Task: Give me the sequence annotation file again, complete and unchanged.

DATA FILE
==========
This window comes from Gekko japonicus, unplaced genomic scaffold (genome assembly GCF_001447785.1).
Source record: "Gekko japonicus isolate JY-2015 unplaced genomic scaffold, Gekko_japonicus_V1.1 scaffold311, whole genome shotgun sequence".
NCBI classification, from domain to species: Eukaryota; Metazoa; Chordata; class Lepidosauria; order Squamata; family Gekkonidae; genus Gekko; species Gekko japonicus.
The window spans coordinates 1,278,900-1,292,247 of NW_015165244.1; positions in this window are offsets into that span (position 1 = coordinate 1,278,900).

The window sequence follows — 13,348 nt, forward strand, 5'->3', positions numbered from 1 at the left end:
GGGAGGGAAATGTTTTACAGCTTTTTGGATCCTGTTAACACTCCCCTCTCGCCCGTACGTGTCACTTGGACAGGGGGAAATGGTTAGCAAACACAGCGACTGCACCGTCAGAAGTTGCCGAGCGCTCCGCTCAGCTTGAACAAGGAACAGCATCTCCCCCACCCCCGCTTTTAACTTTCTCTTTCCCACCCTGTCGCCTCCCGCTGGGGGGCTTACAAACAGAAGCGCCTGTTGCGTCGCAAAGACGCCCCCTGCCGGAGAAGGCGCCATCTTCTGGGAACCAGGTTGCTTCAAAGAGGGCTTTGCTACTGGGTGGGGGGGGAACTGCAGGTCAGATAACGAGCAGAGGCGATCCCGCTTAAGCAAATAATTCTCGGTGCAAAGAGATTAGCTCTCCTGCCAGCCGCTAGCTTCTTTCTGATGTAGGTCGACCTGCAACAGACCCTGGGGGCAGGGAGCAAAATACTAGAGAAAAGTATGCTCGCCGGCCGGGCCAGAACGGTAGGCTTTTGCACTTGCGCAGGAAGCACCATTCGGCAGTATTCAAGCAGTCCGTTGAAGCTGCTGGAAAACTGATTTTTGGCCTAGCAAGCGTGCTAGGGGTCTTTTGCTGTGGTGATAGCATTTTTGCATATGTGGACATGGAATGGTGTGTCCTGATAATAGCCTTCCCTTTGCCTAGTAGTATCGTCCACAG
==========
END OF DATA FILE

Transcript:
This window comes from Gekko japonicus, unplaced genomic scaffold (genome assembly GCF_001447785.1).
Source record: "Gekko japonicus isolate JY-2015 unplaced genomic scaffold, Gekko_japonicus_V1.1 scaffold311, whole genome shotgun sequence".
NCBI classification, from domain to species: Eukaryota; Metazoa; Chordata; class Lepidosauria; order Squamata; family Gekkonidae; genus Gekko; species Gekko japonicus.
The window spans coordinates 1,278,900-1,292,247 of NW_015165244.1; positions in this window are offsets into that span (position 1 = coordinate 1,278,900).

The window sequence follows — 13,348 nt, forward strand, 5'->3', positions numbered from 1 at the left end:
GGGAGGGAAATGTTTTACAGCTTTTTGGATCCTGTTAACACTCCCCTCTCGCCCGTACGTGTCACTTGGACAGGGGGAAATGGTTAGCAAACACAGCGACTGCACCGTCAGAAGTTGCCGAGCGCTCCGCTCAGCTTGAACAAGGAACAGCATCTCCCCCACCCCCGCTTTTAACTTTCTCTTTCCCACCCTGTCGCCTCCCGCTGGGGGGCTTACAAACAGAAGCGCCTGTTGCGTCGCAAAGACGCCCCCTGCCGGAGAAGGCGCCATCTTCTGGGAACCAGGTTGCTTCAAAGAGGGCTTTGCTACTGGGTGGGGGGGGAACTGCAGGTCAGATAACGAGCAGAGGCGATCCCGCTTAAGCAAATAATTCTCGGTGCAAAGAGATTAGCTCTCCTGCCAGCCGCTAGCTTCTTTCTGATGTAGGTCGACCTGCAACAGACCCTGGGGGCAGGGAGCAAAATACTAGAGAAAAGTATGCTCGCCGGCCGGGCCAGAACGGTAGGCTTTTGCACTTGCGCAGGAAGCACCATTCGGCAGTATTCAAGCAGTCCGTTGAAGCTGCTGGAAAACTGATTTTTGGCCTAGCAAGCGTGCTAGGGGTCTTTTGCTGTGGTGATAGCATTTTTGCATATGTGGACATGGAATGGTGTGTCCTGATAATAGCCTTCCCTTTGCCTAGTAGTATCGTCCACAG